How the CEO of a Fortune 500 Company Never Misses His Kids’ Special Moments

He might be the critically-acclaimed chief and expected change agent at a mega department store chain, but JCPenney chairman and CEO Marvin Ellison has never gotten too far away from his small-town family values.

Ellison — who grew up in what he refers to as a “two stoplight town” of Brownsville, Tenn. — was on hand at the 76th Annual Father of the Year Awards luncheon in New York on Thursday to accept the honors alongside co-honoree and NFL Hall of Famer Michael Strahan.

When he took the stage, the father of two offered a moving acceptance speech that highlighted three critical commitments that drive his decision-making as a father.

Here, in honor of Father’s Day, Ellison’s three key pieces of advice for fathers.

Be Accessible

“I read a long time ago that children spell love ‘t-i-m-e.’ I’m a person who travels a lot — all around the country and literally all around the world. But not one time have I missed a parent-teacher conference, a band concert or sporting event for my two children. When people ask me how that’s possible with such a busy schedule, I tell them I have a full-proof way to determine what’s important to people: I don’t listen to what they say, I simply look at their calendar because the calendar dictates priorities. So what I do at the beginning of every year — in a very painstaking way — is I meet with my wife so we can understand all of the family events and I make sure that my calendar, from a business perspective, works itself around that. Not boasting — but it’s a commitment that I make to ensure that I have a lot of accessibility to my children.”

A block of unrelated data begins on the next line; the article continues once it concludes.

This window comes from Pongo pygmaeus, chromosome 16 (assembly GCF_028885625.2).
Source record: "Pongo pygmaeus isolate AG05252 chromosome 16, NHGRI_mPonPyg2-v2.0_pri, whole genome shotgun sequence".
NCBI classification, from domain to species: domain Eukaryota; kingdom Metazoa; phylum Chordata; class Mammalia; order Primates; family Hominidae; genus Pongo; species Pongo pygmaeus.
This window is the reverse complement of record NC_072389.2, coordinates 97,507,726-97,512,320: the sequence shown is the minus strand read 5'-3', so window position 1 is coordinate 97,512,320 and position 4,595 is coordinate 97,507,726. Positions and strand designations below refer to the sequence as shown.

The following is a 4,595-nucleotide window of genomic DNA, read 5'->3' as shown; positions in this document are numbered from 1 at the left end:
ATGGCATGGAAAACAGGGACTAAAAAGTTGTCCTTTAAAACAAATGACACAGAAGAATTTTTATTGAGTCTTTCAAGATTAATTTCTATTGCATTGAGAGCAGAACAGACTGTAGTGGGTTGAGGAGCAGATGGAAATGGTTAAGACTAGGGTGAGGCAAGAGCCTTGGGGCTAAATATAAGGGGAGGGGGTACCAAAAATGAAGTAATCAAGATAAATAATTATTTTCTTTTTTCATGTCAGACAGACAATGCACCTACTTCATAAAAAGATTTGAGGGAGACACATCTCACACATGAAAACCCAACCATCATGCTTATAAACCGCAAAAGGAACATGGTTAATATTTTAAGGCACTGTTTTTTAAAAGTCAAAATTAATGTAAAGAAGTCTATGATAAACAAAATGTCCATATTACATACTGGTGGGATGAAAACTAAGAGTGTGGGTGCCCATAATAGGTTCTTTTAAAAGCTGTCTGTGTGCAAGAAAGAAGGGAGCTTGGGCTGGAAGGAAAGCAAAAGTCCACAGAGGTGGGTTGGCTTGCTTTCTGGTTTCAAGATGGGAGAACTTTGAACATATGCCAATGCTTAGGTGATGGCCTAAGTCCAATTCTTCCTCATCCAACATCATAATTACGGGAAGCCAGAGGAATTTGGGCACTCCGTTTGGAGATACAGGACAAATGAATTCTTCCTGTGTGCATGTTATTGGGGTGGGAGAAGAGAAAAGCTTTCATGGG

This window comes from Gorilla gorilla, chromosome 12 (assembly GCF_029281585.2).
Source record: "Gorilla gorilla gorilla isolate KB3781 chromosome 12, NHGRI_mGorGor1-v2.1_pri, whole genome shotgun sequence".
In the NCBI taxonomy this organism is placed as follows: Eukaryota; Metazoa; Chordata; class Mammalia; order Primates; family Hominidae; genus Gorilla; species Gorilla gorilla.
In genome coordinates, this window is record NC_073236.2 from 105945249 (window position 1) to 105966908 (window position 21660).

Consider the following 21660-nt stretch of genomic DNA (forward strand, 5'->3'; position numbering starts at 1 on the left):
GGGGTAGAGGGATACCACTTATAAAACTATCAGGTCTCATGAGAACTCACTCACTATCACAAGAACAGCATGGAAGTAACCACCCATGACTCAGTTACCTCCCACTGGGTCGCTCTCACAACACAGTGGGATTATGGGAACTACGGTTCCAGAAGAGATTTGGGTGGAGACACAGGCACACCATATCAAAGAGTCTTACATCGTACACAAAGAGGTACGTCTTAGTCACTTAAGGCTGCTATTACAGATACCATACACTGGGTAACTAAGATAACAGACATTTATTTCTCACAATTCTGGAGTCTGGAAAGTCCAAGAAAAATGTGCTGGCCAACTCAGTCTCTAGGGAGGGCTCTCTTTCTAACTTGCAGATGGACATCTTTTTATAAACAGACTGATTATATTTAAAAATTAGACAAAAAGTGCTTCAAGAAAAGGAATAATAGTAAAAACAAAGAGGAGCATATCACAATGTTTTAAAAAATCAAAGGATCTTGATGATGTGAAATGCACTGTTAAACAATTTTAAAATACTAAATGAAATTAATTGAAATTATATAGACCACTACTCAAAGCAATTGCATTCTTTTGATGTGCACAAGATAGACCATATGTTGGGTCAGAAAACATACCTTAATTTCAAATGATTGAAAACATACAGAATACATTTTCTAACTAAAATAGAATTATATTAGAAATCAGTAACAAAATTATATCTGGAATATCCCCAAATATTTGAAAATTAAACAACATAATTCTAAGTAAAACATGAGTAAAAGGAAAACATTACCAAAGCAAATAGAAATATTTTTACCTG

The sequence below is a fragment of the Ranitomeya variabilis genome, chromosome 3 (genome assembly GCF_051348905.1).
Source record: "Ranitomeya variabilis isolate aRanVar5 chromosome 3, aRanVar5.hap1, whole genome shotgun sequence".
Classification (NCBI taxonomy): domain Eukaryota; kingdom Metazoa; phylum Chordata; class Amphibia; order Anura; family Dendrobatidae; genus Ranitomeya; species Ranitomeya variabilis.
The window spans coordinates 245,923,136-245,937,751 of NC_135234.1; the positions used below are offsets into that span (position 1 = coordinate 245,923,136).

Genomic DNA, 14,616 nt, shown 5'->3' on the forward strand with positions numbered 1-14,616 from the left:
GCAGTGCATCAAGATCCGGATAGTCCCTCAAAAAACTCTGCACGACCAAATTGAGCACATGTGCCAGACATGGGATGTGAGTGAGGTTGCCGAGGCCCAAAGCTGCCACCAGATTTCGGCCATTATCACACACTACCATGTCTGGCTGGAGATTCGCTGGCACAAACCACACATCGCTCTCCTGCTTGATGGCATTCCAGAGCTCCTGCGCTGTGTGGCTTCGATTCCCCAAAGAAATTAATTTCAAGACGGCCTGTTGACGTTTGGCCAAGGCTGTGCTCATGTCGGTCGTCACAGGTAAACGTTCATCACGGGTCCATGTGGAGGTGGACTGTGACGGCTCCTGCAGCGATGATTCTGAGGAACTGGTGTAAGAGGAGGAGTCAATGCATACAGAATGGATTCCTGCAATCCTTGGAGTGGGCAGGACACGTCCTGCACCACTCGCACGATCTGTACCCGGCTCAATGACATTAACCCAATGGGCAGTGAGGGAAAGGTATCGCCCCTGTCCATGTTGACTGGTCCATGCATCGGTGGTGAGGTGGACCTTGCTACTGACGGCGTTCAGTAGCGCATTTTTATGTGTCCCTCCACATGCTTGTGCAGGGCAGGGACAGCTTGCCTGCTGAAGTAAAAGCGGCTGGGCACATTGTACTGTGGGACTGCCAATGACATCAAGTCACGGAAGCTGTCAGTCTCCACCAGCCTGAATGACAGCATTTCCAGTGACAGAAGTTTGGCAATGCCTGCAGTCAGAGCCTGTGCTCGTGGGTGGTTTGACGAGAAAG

Remember Who’s Watching

“I treat my wife Sharyn like a queen. She’ll tell you that she deserves it — which she does — she’s a beautiful, wonderful person. But that’s really not the reason why. It sends a message to my son about the importance of honoring and respecting women, which is something I think we’ve kind of lost in society. More importantly, it gives my young daughter — who is 15 years old — a green light to understand that she has to set high expectations for the men in her life.”

Nurture their Dreams

“When I was born, my parents were sharecroppers — picking and chopping cotton. That’s how they provided economically for their family. They had limited access to education but still preached the importance of education. They also elevated the dreams of all of my siblings and me. They did not allow the economic environment we lived in or the lack of success that was visible to us to limit the capacity of our dreams.”

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